The other reason is usable capacity. With lead acid, to maintain the longevity of the batteries, only cycle to 50%. Deeper cycling shortens the life exponentially.

The cost/benefit for golf cart batteries is hard to beat. The system benefits to lithium is hard to beat, although most people don't keep the boat long enough for lithium payback.

 

 

 

Chachere's picture
Chachere
Offline
Joined: 10/27/10
Posts: 674

There are tons of discussions and opinions to be found on the web, such as Cruisers Forum and Sailnet; suffice it to say that Li batteries do not appear to be a simple matter. 
 
Former C36 owner and boat tech guru extraordinaire Rodd Collins ("Mainesail") has an extremely detailed (of course!) writeup on his webpage here:
https://marinehowto.com/lifepo4-batteries-on-boats/    where he makes this explcity warning "I do not believe LiFePO4 is ready for mass DIY prime time builds."   Having slogged through most of that article, I would tend to agree, but it sure looks promising (at some point, at least!).   I'm not jumping on this as a house bank for our boat for the time being (although I've been mightily impressed with the LiFePO4 battery on our Torqeedo outboard),  since I've found our existing 6V lead-acid golf cart batteries totally meet our needs while cruising, but long-term I can see going this way once most of the kinks of this new technology are worked out (hopefully by someone other than us!)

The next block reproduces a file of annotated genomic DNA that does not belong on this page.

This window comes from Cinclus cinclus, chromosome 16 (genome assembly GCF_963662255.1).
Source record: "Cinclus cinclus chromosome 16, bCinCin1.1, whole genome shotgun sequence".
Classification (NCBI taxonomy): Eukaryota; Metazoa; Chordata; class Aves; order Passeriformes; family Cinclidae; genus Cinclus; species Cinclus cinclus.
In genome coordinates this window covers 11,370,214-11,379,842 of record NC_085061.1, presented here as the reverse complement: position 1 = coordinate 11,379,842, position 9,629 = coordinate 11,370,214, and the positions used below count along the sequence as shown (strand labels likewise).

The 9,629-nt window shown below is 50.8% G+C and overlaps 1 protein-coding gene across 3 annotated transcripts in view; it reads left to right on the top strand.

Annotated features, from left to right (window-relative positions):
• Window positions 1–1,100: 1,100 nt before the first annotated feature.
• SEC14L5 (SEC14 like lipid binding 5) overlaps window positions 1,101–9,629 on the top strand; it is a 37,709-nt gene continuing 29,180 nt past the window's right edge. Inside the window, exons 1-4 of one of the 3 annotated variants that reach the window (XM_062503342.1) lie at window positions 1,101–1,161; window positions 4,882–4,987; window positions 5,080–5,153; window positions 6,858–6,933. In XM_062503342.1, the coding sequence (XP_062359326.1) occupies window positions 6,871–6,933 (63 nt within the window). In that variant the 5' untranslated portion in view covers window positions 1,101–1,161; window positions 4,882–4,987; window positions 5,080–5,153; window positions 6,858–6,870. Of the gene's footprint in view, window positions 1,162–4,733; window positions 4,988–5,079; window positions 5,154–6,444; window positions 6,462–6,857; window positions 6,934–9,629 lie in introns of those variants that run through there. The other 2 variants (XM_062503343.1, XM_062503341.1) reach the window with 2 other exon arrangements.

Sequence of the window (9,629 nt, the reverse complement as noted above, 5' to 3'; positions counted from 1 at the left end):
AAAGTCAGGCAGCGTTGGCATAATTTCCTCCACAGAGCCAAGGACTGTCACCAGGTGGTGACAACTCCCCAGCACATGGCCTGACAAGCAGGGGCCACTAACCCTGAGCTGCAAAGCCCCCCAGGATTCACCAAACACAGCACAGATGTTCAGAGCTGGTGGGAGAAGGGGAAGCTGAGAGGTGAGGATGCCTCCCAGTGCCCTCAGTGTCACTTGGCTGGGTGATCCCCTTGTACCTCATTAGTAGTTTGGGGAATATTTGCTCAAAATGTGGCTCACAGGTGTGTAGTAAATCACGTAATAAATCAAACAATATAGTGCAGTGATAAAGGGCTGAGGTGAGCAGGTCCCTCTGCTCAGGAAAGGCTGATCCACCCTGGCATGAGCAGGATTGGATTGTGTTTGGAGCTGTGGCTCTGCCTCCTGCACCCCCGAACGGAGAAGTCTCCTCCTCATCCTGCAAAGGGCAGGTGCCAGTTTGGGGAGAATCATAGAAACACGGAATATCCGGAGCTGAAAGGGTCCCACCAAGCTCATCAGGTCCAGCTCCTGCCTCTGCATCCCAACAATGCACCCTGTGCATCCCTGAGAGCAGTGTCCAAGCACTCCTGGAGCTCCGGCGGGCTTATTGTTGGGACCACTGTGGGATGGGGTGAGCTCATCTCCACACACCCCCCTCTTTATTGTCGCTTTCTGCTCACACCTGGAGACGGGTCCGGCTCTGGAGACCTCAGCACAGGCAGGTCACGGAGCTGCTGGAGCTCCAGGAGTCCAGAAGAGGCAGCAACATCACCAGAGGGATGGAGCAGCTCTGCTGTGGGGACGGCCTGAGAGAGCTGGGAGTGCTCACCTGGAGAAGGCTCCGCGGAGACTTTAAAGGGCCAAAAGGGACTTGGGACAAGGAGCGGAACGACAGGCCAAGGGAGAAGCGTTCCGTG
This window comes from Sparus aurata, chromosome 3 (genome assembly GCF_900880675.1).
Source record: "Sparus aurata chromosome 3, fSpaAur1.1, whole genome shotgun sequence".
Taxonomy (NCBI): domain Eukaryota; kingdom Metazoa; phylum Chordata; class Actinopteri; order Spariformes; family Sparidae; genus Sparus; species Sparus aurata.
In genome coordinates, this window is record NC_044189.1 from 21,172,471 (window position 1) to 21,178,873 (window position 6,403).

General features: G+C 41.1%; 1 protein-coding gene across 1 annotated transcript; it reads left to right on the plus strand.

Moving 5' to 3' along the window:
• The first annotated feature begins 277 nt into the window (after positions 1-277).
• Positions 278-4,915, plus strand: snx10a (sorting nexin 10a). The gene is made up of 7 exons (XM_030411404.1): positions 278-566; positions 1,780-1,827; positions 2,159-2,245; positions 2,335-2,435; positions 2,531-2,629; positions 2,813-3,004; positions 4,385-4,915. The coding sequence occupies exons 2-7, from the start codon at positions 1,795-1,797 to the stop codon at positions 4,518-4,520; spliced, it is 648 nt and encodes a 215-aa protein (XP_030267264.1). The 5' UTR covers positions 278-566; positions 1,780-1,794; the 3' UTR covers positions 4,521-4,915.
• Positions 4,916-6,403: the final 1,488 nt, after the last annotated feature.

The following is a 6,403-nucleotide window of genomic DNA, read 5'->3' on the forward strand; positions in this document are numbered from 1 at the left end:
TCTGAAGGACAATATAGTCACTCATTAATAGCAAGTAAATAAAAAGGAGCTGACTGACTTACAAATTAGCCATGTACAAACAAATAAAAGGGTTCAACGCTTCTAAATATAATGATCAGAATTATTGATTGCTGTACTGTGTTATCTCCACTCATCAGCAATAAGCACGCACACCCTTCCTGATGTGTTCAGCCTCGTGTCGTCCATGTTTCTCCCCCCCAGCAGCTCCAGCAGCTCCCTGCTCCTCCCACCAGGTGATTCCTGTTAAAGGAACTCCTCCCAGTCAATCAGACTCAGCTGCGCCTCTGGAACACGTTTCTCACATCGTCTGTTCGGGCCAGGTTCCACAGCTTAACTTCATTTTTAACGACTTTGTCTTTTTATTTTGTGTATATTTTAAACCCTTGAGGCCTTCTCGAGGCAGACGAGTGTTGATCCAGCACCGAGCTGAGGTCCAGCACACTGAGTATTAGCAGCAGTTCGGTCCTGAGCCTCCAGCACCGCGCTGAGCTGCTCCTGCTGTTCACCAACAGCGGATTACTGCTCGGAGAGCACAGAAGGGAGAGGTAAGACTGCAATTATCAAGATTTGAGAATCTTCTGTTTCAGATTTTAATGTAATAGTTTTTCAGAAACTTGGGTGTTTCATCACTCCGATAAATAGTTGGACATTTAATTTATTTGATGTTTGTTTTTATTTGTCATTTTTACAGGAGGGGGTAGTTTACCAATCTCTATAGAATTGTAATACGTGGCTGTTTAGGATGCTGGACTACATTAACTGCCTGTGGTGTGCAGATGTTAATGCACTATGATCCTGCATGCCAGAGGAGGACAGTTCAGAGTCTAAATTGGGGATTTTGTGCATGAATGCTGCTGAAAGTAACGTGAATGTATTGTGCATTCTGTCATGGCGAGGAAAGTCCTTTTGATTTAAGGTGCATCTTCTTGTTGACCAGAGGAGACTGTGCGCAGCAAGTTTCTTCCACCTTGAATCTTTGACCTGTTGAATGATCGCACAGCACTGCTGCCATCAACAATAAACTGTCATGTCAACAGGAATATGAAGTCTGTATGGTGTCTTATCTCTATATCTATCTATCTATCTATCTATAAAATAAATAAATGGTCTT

Mainesail nicely expands on the advantage that Two-Rocks asserts, thus::
"GET OUT THE DEAD LEAD: